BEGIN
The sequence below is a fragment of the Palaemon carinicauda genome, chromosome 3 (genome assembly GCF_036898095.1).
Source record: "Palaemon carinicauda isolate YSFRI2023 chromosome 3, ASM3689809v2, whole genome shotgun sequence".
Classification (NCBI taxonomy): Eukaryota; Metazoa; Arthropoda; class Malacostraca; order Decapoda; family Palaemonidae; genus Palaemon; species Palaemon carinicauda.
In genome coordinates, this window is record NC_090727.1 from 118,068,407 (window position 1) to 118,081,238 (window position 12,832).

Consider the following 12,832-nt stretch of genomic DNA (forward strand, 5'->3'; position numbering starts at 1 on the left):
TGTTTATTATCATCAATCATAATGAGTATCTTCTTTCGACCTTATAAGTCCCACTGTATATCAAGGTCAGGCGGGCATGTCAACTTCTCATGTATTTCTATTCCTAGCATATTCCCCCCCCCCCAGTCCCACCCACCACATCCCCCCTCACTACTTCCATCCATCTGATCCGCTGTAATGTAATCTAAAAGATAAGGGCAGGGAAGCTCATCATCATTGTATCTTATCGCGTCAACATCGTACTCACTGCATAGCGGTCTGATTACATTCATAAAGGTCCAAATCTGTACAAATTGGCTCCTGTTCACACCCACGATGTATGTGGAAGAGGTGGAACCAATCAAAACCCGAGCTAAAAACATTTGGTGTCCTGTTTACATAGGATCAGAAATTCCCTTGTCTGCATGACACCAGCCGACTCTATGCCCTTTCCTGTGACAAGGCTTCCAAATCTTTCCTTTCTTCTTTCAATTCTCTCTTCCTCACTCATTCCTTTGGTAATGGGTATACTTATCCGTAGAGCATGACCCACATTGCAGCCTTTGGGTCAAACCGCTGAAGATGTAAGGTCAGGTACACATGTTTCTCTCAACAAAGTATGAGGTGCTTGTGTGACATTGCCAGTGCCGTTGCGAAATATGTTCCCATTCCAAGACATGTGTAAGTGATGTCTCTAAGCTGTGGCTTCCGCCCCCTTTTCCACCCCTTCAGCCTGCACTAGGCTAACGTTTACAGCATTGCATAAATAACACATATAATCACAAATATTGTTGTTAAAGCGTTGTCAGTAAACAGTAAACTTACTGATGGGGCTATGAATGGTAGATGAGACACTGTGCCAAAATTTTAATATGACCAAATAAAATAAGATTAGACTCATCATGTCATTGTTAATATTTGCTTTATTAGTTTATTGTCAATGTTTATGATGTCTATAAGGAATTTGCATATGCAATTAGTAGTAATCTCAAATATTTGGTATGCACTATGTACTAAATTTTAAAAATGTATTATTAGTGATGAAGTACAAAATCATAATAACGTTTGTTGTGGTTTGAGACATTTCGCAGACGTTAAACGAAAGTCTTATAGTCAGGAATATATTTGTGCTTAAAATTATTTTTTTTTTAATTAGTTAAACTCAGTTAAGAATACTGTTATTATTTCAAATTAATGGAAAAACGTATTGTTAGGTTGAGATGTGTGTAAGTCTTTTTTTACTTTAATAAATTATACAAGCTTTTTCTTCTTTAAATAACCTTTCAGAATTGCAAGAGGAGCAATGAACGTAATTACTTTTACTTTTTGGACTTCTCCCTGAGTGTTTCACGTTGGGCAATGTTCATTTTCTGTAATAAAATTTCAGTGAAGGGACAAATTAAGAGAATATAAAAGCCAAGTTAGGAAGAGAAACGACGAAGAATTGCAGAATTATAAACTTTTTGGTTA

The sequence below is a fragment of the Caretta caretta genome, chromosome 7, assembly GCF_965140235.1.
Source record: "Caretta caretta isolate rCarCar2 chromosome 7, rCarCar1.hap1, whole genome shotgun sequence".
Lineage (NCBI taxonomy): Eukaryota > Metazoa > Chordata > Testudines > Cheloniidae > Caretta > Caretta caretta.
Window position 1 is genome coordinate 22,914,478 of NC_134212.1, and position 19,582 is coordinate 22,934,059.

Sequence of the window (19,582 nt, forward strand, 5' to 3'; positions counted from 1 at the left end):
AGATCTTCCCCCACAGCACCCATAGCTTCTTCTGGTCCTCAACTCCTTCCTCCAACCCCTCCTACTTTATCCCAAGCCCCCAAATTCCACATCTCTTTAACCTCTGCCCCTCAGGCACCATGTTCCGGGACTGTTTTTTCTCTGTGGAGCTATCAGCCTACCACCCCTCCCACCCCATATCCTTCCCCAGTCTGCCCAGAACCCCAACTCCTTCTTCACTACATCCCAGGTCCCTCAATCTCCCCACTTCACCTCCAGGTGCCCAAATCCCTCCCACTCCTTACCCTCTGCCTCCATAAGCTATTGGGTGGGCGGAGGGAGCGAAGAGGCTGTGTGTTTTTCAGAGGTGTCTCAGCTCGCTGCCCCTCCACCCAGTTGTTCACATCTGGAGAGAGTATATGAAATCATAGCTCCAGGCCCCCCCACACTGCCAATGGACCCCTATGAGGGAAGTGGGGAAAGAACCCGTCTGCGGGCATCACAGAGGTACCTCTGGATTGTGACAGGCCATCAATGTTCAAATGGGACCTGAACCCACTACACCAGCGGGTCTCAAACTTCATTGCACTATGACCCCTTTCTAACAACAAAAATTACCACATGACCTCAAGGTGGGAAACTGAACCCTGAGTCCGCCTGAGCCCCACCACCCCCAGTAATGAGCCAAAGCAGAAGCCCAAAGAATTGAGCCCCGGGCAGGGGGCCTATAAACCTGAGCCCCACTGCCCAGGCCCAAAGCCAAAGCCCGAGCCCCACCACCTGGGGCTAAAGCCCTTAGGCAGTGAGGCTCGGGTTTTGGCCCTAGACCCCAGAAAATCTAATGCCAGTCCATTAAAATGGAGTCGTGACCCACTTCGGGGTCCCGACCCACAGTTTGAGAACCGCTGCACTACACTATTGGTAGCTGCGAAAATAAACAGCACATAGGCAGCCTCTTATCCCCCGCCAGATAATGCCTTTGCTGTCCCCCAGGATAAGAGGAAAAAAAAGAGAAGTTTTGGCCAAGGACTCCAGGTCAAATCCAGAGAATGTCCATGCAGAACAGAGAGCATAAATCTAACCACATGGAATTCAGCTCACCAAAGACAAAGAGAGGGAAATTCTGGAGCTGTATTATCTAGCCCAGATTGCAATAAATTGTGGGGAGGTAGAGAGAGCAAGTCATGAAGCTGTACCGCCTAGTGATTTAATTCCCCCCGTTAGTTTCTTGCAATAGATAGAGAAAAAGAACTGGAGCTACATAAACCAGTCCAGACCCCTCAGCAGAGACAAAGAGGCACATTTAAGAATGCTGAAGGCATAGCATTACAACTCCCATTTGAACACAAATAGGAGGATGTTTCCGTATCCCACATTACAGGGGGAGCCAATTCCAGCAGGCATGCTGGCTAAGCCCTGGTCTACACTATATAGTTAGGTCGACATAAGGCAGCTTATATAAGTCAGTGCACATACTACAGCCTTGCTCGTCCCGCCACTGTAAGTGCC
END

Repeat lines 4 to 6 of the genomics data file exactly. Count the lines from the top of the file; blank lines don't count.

In genome coordinates, this window is record NC_090727.1 from 118,068,407 (window position 1) to 118,081,238 (window position 12,832).

Consider the following 12,832-nt stretch of genomic DNA (forward strand, 5'->3'; position numbering starts at 1 on the left):
TGTTTATTATCATCAATCATAATGAGTATCTTCTTTCGACCTTATAAGTCCCACTGTATATCAAGGTCAGGCGGGCATGTCAACTTCTCATGTATTTCTATTCCTAGCATATTCCCCCCCCCCCAGTCCCACCCACCACATCCCCCCTCACTACTTCCATCCATCTGATCCGCTGTAATGTAATCTAAAAGATAAGGGCAGGGAAGCTCATCATCATTGTATCTTATCGCGTCAACATCGTACTCACTGCATAGCGGTCTGATTACATTCATAAAGGTCCAAATCTGTACAAATTGGCTCCTGTTCACACCCACGATGTATGTGGAAGAGGTGGAACCAATCAAAACCCGAGCTAAAAACATTTGGTGTCCTGTTTACATAGGATCAGAAATTCCCTTGTCTGCATGACACCAGCCGACTCTATGCCCTTTCCTGTGACAAGGCTTCCAAATCTTTCCTTTCTTCTTTCAATTCTCTCTTCCTCACTCATTCCTTTGGTAATGGGTATACTTATCCGTAGAGCATGACCCACATTGCAGCCTTTGGGTCAAACCGCTGAAGATGTAAGGTCAGGTACACATGTTTCTCTCAACAAAGTATGAGGTGCTTGTGTGACATTGCCAGTGCCGTTGCGAAATATGTTCCCATTCCAAGACATGTGTAAGTGATGTCTCTAAGCTGTGGCTTCCGCCCCCTTTTCCACCCCTTCAGCCTGCACTAGGCTAACGTTTACAGCATTGCATAAATAACACATATAATCACAAATATTGTTGTTAAAGCGTTGTCAGTAAACAGTAAACTTACTGATGGGGCTATGAATGGTAGATGAGACACTGTGCCAAAATTTTAATATGACCAAATAAAATAAGATTAGACTCATCATGTCATTGTTAATATTTGCTTTATTAGTTTATTGTCAATGTTTATGATGTCTATAAGGAATTTGCATATGCAATTAGTAGTAATCTCAAATATTTGGTATGCACTATGTACTAAATTTTAAAAATGTATTATTAGTGATGAAGTACAAAATCATAATAACGTTTGTTGTGGTTTGAGACATTTCGCAGACGTTAAACGAAAGTCTTATAGTCAGGAATATATTTGTGCTTAAAATTATTTTTTTTTTAATTAGTTAAACTCAGTTAAGAATACTGTTATTATTTCAAATTAATGGAAAAACGTATTGTTAGGTTGAGATGTGTGTAAGTCTTTTTTTACTTTAATAAATTATACAAGCTTTTTCTTCTTTAAATAACCTTTCAGAATTGCAAGAGGAGCAATGAACGTAATTACTTTTACTTTTTGGACTTCTCCCTGAGTGTTTCACGTTGGGCAATGTTCATTTTCTGTAATAAAATTTCAGTGAAGGGACAAATTAAGAGAATATAAAAGCCAAGTTAGGAAGAGAAACGACGAAGAATTGCAGAATTATAAACTTTTTGGTTA